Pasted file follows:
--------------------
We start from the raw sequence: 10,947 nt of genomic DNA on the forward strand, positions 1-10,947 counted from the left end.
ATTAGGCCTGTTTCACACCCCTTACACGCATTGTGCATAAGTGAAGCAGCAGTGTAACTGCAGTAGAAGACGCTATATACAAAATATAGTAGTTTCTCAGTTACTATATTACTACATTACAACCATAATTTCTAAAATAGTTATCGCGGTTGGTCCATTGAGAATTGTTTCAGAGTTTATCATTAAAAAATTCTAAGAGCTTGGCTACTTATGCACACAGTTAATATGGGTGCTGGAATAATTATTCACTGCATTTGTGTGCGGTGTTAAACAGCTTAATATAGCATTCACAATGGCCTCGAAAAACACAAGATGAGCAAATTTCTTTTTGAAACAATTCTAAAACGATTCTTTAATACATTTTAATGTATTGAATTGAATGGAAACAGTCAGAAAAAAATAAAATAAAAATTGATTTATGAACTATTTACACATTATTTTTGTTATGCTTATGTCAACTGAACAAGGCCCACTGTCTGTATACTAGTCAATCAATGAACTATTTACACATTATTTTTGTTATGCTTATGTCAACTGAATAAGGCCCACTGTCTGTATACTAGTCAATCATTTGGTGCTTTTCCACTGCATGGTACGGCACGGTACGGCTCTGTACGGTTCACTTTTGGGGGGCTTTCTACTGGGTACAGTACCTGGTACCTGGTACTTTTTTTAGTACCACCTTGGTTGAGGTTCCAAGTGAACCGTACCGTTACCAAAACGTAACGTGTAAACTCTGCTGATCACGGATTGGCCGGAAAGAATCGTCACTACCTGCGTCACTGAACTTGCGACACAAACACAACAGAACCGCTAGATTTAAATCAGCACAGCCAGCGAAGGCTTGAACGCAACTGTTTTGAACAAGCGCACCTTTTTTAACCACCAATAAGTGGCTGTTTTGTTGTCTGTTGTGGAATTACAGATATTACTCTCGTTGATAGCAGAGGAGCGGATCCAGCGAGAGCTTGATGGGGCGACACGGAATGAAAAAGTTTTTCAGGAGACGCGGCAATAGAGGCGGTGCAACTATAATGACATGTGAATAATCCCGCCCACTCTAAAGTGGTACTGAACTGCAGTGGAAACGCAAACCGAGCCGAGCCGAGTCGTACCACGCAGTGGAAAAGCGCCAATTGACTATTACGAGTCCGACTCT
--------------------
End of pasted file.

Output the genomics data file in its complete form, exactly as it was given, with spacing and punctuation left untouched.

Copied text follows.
We start from the raw sequence: 10,947 nt of genomic DNA on the forward strand, positions 1-10,947 counted from the left end.
ATTAGGCCTGTTTCACACCCCTTACACGCATTGTGCATAAGTGAAGCAGCAGTGTAACTGCAGTAGAAGACGCTATATACAAAATATAGTAGTTTCTCAGTTACTATATTACTACATTACAACCATAATTTCTAAAATAGTTATCGCGGTTGGTCCATTGAGAATTGTTTCAGAGTTTATCATTAAAAAATTCTAAGAGCTTGGCTACTTATGCACACAGTTAATATGGGTGCTGGAATAATTATTCACTGCATTTGTGTGCGGTGTTAAACAGCTTAATATAGCATTCACAATGGCCTCGAAAAACACAAGATGAGCAAATTTCTTTTTGAAACAATTCTAAAACGATTCTTTAATACATTTTAATGTATTGAATTGAATGGAAACAGTCAGAAAAAAATAAAATAAAAATTGATTTATGAACTATTTACACATTATTTTTGTTATGCTTATGTCAACTGAACAAGGCCCACTGTCTGTATACTAGTCAATCAATGAACTATTTACACATTATTTTTGTTATGCTTATGTCAACTGAATAAGGCCCACTGTCTGTATACTAGTCAATCATTTGGTGCTTTTCCACTGCATGGTACGGCACGGTACGGCTCTGTACGGTTCACTTTTGGGGGGCTTTCTACTGGGTACAGTACCTGGTACCTGGTACTTTTTTTAGTACCACCTTGGTTGAGGTTCCAAGTGAACCGTACCGTTACCAAAACGTAACGTGTAAACTCTGCTGATCACGGATTGGCCGGAAAGAATCGTCACTACCTGCGTCACTGAACTTGCGACACAAACACAACAGAACCGCTAGATTTAAATCAGCACAGCCAGCGAAGGCTTGAACGCAACTGTTTTGAACAAGCGCACCTTTTTTAACCACCAATAAGTGGCTGTTTTGTTGTCTGTTGTGGAATTACAGATATTACTCTCGTTGATAGCAGAGGAGCGGATCCAGCGAGAGCTTGATGGGGCGACACGGAATGAAAAAGTTTTTCAGGAGACGCGGCAATAGAGGCGGTGCAACTATAATGACATGTGAATAATCCCGCCCACTCTAAAGTGGTACTGAACTGCAGTGGAAACGCAAACCGAGCCGAGCCGAGTCGTACCACGCAGTGGAAAAGCGCCAATTGACTATTACGAGTCCGACTCT